Zimbabwe marked its Independence Day Friday. But, because of the hard economic times, not everybody is celebrating.
23 years ago, the nation of Zimbabwe came into being after a bloody 16-year armed struggle.
The current president, Robert Mugabe, became the first prime minister of the newly independent nation.
For years after independence, Zimbabwe was held up as an example of a former colony that made the transition to independence successfully. Mr. Mugabe preached reconciliation. Zimbabwe made tremendous strides in the delivery of health care, and to this day boasts the highest literacy rate on the African continent.
But in the 1990s the country's economy faced hard times, and President Mugabe launched his sometimes violent land reform program in 2000.
The program was intended to give white-owned farms to landless blacks. But much of the land went to Mr. Mugabe's supporters. Lack of experience and financing left much of the land uncultivated, causing an unprecedented food shortage in a country that used to be a food exporter. The severe regional drought further hurt agricultural output.
Resulting shortages of basic commodities, including the staple maize meal, have made life difficult for most Zimbabweans. There are long lines for scarce, expensive gasoline, and inflation is at a high of 228 percent.
On the streets of Harare Friday, ordinary Zimbabweans expressed mixed feelings about this Independence Day.
"I need to celebrate for the independence because I am a Zimbabwean," said one citizen. "It's something we should celebrate about. We should celebrate our independence. Independence means sovereignty, self-determination and working for our own country not for the foreigners. I will be celebrating but I will be thinking of the hardships we are facing."
There are also those who feel strongly that there is nothing to celebrate.
"We are not going to celebrate just because we can't afford anything," said another. "Nothing to celebrate when people are starving all over. I am 18 and I don't know what it was like before independence. I don't think there is much to celebrate. There are so many petrol queues. Food is too expensive. What do you want to celebrate about? Independence for me doesn't mean anything. The majority of Zimbabweans are starving. It has lost its meaning. We are retrogressing. I think we got independent from the colonialists but we are now under oppression by our own people. So maybe if we are independent of those people maybe then we might start celebrating."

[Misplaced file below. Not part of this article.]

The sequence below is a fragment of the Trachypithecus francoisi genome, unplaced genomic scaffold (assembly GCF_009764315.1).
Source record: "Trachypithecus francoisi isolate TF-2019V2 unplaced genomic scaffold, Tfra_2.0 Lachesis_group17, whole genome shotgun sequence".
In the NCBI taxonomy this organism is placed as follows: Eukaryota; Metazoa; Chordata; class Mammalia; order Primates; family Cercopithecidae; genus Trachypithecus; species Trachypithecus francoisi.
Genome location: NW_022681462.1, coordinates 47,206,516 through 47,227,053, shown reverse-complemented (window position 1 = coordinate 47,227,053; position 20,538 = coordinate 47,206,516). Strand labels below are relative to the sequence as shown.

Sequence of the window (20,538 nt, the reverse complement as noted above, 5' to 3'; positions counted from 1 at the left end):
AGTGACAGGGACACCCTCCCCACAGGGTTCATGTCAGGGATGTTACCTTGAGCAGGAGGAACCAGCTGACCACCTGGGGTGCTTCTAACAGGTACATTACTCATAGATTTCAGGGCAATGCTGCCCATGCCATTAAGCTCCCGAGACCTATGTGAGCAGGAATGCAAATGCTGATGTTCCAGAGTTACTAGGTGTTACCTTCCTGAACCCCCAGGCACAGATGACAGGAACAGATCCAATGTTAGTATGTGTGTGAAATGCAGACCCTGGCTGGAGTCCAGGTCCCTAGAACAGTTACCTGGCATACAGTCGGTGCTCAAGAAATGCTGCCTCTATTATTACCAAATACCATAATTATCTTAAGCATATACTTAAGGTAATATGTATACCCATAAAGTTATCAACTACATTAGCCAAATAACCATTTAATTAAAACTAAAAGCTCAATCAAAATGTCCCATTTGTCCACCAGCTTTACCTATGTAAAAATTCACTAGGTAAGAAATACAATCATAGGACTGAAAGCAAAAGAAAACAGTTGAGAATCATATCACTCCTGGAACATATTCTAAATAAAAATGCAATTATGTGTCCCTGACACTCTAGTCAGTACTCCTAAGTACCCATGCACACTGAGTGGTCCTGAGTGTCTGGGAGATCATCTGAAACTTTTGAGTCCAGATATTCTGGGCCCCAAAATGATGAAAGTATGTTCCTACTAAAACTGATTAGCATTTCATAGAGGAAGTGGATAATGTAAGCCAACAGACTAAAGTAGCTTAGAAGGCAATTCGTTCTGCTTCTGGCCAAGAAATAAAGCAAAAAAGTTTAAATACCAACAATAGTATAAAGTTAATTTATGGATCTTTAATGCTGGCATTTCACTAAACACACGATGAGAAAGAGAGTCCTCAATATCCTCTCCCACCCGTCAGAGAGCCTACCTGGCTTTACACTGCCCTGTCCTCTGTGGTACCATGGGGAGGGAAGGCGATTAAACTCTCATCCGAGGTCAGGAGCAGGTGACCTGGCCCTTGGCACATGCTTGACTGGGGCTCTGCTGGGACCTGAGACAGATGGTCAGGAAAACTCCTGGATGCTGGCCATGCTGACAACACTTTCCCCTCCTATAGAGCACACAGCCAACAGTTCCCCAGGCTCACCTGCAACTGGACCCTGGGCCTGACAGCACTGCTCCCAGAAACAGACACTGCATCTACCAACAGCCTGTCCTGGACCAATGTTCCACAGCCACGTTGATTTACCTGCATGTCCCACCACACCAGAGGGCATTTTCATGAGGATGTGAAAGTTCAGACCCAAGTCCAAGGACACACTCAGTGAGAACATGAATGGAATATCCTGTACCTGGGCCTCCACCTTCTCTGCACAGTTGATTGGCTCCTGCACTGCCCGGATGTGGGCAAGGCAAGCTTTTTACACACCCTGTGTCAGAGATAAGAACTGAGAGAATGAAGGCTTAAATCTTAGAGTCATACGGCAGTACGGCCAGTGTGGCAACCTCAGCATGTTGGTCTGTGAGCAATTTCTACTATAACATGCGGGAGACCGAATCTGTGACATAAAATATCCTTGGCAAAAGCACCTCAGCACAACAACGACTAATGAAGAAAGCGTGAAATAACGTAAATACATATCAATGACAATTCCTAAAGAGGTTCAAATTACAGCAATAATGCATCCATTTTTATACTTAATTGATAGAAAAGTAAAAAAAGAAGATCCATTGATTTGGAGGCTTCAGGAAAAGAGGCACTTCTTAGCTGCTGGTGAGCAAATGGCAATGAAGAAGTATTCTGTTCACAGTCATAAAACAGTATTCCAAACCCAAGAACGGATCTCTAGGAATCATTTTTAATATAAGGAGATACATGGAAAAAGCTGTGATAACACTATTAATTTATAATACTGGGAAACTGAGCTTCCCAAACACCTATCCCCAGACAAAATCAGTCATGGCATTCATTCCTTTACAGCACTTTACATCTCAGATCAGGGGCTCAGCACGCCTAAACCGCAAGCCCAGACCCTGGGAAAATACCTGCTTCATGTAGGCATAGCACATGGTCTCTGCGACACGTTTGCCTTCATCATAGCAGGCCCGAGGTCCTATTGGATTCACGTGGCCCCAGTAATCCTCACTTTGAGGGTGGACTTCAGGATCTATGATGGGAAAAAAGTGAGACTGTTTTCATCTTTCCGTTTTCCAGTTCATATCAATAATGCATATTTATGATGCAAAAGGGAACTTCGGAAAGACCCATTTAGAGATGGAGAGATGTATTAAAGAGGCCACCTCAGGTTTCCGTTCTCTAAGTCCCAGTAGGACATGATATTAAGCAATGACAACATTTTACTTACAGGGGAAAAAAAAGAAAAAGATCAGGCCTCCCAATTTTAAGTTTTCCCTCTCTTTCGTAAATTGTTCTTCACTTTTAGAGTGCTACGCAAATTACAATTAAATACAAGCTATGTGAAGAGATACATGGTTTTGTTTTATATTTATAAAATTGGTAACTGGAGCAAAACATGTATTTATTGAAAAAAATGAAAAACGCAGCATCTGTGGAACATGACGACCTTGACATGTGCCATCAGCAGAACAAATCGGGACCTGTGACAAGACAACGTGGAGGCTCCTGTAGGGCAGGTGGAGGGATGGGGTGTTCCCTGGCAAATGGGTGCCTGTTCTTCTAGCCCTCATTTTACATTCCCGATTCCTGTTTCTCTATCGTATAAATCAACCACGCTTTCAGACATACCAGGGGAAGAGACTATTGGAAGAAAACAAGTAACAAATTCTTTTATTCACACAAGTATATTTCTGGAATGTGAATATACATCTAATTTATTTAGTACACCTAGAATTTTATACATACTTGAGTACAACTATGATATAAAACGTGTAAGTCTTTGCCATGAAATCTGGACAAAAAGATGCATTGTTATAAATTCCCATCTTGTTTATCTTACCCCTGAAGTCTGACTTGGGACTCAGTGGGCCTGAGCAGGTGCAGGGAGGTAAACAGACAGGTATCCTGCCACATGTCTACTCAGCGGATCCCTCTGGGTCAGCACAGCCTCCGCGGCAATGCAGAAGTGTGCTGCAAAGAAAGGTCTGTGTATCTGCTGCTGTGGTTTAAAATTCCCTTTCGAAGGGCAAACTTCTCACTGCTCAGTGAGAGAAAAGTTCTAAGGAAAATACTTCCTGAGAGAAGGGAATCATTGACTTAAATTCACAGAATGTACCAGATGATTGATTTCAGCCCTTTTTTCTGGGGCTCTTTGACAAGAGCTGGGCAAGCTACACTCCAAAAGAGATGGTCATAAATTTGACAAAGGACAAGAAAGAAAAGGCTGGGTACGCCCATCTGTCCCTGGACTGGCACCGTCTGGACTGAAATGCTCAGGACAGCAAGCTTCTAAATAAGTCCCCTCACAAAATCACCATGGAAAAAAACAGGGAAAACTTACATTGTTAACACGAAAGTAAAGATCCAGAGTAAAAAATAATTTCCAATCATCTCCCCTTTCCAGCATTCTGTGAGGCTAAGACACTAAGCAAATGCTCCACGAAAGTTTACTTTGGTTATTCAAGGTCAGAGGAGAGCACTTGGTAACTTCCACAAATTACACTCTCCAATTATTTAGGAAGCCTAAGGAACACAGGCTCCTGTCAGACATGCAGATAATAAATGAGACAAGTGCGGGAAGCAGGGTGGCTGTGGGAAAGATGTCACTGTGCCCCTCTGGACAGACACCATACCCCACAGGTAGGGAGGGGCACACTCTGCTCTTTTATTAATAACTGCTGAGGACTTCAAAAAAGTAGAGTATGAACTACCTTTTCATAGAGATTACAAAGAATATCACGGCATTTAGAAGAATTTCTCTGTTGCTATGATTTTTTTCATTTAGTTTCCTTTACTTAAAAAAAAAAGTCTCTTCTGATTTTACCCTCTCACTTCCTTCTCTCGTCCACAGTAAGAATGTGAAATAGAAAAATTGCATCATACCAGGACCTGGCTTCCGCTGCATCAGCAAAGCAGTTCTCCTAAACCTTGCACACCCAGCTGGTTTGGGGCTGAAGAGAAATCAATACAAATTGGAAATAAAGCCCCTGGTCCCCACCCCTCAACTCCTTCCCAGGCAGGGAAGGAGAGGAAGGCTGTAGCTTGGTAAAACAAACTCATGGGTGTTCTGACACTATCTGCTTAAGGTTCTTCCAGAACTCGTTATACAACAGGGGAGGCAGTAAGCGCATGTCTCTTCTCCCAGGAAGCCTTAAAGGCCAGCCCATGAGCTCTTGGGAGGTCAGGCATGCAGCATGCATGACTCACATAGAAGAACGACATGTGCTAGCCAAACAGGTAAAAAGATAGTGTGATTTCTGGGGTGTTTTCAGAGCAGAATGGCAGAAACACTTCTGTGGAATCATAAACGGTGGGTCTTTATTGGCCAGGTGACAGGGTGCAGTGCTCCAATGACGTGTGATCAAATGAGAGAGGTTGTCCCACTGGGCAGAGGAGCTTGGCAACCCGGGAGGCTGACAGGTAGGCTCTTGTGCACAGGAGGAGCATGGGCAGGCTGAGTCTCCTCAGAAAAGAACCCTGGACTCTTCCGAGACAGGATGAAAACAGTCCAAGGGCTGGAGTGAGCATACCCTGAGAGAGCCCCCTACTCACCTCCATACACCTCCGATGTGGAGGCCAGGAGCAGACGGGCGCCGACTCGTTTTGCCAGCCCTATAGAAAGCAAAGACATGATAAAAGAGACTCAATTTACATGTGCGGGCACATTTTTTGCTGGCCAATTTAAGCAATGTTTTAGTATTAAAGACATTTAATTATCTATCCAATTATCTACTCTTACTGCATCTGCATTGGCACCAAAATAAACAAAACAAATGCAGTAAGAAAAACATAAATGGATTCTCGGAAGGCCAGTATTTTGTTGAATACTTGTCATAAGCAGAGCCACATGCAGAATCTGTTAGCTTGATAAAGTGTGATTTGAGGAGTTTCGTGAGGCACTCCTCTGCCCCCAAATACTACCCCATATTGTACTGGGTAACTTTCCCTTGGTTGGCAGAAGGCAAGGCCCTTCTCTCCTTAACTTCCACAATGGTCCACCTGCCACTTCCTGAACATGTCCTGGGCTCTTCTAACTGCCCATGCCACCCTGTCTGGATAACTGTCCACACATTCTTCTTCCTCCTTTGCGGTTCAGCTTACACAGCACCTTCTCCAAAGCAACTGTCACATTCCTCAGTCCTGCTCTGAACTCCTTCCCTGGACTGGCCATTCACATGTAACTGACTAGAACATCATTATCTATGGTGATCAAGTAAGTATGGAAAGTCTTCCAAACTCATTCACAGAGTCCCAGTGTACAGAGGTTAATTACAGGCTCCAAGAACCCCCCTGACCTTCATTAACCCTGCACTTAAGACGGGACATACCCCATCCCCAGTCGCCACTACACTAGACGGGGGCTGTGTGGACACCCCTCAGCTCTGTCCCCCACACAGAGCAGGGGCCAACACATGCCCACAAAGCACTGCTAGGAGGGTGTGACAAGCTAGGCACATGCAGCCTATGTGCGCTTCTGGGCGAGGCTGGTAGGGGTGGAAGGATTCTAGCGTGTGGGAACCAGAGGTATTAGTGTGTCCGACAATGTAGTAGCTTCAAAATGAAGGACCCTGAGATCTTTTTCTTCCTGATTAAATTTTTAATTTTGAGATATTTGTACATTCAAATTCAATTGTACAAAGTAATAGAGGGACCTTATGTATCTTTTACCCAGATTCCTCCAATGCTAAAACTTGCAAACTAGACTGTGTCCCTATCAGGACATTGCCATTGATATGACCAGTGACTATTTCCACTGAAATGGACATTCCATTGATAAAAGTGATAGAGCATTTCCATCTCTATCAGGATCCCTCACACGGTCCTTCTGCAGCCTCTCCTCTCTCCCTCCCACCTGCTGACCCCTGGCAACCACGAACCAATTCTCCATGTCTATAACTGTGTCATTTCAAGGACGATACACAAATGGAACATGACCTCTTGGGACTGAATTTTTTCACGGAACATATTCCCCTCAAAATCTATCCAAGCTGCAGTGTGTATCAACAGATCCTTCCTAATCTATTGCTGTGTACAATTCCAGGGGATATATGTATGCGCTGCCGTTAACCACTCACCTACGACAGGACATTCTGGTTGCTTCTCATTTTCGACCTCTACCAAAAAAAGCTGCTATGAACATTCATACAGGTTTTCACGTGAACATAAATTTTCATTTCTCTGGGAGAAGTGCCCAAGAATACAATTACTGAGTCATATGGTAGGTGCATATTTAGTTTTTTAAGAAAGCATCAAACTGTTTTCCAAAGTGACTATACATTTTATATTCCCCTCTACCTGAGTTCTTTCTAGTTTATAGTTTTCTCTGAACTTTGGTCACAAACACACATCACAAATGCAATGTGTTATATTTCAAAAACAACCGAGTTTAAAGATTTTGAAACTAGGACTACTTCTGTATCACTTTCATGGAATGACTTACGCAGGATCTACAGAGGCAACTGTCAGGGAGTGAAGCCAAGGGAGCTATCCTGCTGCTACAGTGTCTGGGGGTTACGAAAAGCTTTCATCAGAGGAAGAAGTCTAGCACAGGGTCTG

Strong sentiments from ordinary Zimbabweans, some of whom blame President Mugabe's government for the harsh economic times the country is experiencing.
But the president says the blame for Zimbabwe's problems lies elsewhere. On Friday, he addressed thousands of people at the National Sports Stadium in Harare. "We abhor imperialistic machinations and iniquitous efforts by Britain and its ally the United States to re-colonize us, and we stand ready to resist such attempts," said Robert Mugabe. "Africa is for Africans and Zimbabwe for Zimbabweans. Our dear Zimbabwe will never again fall into foreign hands never, never, never, never again will Zimbabwe be a colony."
Mr. Mugabe's 23-year rule is coming under increasing pressure from the opposition, which attracted widespread support for a general strike last month to protest his economic policies and political repression. The opposition has threatened more strikes soon, but on Friday Mr. Mugabe again vowed to crush any such "mass action."